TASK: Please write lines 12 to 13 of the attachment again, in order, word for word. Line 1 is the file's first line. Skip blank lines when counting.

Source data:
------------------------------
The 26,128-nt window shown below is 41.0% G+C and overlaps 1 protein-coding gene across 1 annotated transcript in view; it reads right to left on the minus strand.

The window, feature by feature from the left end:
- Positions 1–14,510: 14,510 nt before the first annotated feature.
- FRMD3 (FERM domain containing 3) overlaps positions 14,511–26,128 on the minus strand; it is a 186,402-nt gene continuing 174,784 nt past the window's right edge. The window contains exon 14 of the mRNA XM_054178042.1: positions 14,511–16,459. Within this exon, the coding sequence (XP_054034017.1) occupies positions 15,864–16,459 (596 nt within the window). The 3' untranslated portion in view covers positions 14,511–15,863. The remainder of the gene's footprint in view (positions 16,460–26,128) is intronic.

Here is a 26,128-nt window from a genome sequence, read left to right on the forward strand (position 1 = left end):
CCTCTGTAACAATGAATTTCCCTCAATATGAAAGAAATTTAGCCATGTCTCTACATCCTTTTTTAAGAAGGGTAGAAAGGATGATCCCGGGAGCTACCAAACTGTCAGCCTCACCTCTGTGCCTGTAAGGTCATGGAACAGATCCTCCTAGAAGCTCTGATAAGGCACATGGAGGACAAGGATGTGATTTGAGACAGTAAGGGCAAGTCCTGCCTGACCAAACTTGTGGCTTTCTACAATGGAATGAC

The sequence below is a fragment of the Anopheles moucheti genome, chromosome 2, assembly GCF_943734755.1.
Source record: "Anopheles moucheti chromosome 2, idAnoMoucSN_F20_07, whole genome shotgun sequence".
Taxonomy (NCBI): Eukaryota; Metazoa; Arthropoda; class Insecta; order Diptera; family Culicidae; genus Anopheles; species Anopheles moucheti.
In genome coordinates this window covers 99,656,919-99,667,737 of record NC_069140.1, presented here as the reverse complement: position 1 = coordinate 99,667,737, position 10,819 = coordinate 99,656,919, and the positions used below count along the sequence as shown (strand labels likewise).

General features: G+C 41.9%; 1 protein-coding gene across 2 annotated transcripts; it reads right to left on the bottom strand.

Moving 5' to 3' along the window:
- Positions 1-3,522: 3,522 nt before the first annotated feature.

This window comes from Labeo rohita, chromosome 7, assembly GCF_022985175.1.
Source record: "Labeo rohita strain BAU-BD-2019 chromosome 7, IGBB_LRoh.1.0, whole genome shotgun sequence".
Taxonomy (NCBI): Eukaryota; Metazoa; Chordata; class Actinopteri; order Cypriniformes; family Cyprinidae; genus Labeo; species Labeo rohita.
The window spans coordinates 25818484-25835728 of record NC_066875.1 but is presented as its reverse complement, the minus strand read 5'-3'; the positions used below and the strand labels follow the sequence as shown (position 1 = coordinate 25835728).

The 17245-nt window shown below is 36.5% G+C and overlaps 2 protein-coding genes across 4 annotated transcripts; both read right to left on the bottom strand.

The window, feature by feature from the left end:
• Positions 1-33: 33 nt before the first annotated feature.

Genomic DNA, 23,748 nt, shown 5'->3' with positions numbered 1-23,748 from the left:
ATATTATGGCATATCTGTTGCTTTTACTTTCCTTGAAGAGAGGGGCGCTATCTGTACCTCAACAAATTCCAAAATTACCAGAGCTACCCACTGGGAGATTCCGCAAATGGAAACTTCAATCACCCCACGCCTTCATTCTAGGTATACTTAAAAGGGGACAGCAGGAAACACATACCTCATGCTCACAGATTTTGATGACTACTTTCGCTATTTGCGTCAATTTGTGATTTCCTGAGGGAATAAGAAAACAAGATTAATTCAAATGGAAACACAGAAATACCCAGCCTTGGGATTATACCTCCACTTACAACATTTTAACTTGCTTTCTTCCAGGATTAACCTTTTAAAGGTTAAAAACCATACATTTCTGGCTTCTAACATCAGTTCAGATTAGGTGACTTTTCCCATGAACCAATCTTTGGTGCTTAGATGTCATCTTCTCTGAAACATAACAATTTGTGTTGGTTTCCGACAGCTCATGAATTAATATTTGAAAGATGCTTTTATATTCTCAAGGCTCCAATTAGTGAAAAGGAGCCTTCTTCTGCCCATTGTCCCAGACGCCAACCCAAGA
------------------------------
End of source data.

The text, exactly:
Moving 5' to 3' along the window:
- Positions 1-3,522: 3,522 nt before the first annotated feature.